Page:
Art exhibit featuring sounds made visual coming to K.K. Berge Gallery in March

Robert G. Mull

Art Commons, one of Canada’s largest art galleries, is currently featuring a curated collection titled Indigenous Motherhood and Matriarchy that houses an exhibit with the work of Wicanhpi Iyotan Win (Autumn Cavender-Wilson). The show opened in December 2021, and runs through the end of this week, with the ability to view the entire collection virtually. The collection involves multiple artists, working to highlight women’s resiliency and strength, and is curated by a Cree artist named Autumn Whiteway. Whiteway curated the collection first in 2021, and the current collection is the third installment of artists. 

“I would say my piece is definitely one of the more unusual pieces in there. It’s a really beautiful exhibit in that there’s so many different mediums and so many different ways that people approached this topic, and so there’s everything from photography and painting to 3D canvases and sculpture, ranging from highly ancestral traditional styles of artwork all the way up to the very, very modern. Mine is definitely on the more modern end of that,” says Cavender-Wilson. Her own dive into the world of art started when she had her first child, Dacian. “I never wanted to be an artist. I never felt like I was good at traditional, or classic art. So I just very much ignored that until I had Dacian, at which point I realized there’s all of these different cultural items that we’re supposed to make for our babies when they’re born and I had nobody to make those items. I realized I needed to learn how to make them,” she says. Inspired to learn, Cavender-Wilson set out to learn from quillwork masters, traveling to Flandreau to work with Dave and Myrna Louis.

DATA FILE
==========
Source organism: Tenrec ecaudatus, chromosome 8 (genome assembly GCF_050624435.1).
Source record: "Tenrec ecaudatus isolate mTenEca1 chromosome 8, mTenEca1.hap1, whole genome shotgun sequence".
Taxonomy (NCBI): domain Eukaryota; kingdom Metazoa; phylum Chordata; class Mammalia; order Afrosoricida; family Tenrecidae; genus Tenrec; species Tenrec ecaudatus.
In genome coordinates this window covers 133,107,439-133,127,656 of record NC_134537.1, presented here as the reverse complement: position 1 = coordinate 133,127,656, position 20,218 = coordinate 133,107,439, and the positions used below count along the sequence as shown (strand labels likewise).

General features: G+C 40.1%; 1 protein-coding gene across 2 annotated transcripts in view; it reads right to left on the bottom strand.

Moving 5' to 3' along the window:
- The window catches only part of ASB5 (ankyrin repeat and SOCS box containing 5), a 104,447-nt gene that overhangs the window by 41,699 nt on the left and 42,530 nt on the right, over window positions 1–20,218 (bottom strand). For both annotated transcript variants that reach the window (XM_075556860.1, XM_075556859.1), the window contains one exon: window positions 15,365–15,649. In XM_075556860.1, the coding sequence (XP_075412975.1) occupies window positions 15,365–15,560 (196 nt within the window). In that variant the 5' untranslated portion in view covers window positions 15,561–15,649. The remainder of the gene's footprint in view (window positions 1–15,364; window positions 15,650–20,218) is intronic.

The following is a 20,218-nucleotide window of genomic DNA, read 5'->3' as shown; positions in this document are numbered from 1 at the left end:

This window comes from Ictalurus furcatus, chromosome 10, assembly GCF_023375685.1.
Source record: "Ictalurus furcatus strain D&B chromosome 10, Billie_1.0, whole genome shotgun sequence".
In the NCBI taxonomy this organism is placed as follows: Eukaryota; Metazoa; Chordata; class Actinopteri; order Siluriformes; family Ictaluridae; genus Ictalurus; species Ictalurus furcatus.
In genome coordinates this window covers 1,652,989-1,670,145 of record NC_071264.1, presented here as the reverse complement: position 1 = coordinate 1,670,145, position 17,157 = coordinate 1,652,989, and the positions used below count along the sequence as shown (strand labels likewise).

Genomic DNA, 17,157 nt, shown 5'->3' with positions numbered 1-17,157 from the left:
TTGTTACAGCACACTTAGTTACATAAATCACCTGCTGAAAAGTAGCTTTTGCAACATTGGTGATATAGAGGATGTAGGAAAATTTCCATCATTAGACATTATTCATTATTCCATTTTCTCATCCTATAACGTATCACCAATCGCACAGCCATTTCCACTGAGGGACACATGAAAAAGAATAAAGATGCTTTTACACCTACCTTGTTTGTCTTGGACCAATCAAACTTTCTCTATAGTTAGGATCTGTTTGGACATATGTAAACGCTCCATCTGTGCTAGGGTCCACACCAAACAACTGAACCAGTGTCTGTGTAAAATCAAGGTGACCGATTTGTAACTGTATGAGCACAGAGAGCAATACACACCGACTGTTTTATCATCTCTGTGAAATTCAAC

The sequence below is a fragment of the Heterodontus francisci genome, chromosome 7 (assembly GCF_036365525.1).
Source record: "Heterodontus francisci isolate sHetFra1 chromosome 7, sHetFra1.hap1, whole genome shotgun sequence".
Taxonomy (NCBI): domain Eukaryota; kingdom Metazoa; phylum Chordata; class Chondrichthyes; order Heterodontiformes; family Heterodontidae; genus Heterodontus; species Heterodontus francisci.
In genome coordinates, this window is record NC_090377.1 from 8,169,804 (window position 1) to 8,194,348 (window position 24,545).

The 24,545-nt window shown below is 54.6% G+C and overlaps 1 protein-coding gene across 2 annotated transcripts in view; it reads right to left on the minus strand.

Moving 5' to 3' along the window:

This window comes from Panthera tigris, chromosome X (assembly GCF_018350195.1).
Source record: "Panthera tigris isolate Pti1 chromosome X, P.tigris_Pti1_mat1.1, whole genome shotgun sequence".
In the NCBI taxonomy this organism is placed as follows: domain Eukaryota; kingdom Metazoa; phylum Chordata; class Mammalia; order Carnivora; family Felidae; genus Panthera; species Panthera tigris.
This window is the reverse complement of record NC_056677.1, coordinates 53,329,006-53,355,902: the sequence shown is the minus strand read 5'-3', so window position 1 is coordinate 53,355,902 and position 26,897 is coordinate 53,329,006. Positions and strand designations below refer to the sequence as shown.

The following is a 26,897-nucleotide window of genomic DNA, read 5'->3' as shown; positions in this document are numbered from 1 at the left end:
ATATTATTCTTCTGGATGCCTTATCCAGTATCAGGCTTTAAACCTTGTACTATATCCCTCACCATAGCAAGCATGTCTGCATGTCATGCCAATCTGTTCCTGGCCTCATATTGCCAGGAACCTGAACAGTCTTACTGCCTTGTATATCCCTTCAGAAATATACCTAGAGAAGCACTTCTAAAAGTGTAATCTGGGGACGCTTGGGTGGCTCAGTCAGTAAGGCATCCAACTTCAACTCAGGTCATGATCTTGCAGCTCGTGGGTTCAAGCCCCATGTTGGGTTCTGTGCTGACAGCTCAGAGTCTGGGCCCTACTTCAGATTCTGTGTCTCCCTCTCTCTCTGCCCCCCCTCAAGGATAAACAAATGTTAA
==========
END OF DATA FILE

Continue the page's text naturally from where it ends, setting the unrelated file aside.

A screenshot shows the portion of the exhibit that houses the work of Wicanhpi Iyotan Win (Autumn Cavender-Wilson) located at a Calgary Art gallery. The collection can be viewed online.

In the years since, she has refined her skills, creating a number of traditional pieces that have only been displayed locally once before through her work as the Arts Program Coordinator for Pezutazizi K’api (Upper Sioux Community). “Mostly because the kind of work I did up until that point was mostly wearable art – moccasins, cradleboards, and those kinds of things specifically made for children and families,” she says. But as time went on, and especially during the quarantine period of the COVID-19 pandemic, Cavender-Wilson began exploring ways in which she could create traditional artwork in a modern way. As she and her partner began exploring the world of NFTs* as collectors, ideas began to form. “One of the things we were talking about is what indigenous methodology or indigenous aesthetic looks like within digital spheres and digital art. Not copy/pasting historical designs and taking pictures of them, and putting them online, but how do we utilize these things as generative art to create something within our traditional methodologies,” she explains. “Through tackling the problem in this direction, I came up with this process that I’ve coined as digital quillwork or generative quillwork.” 

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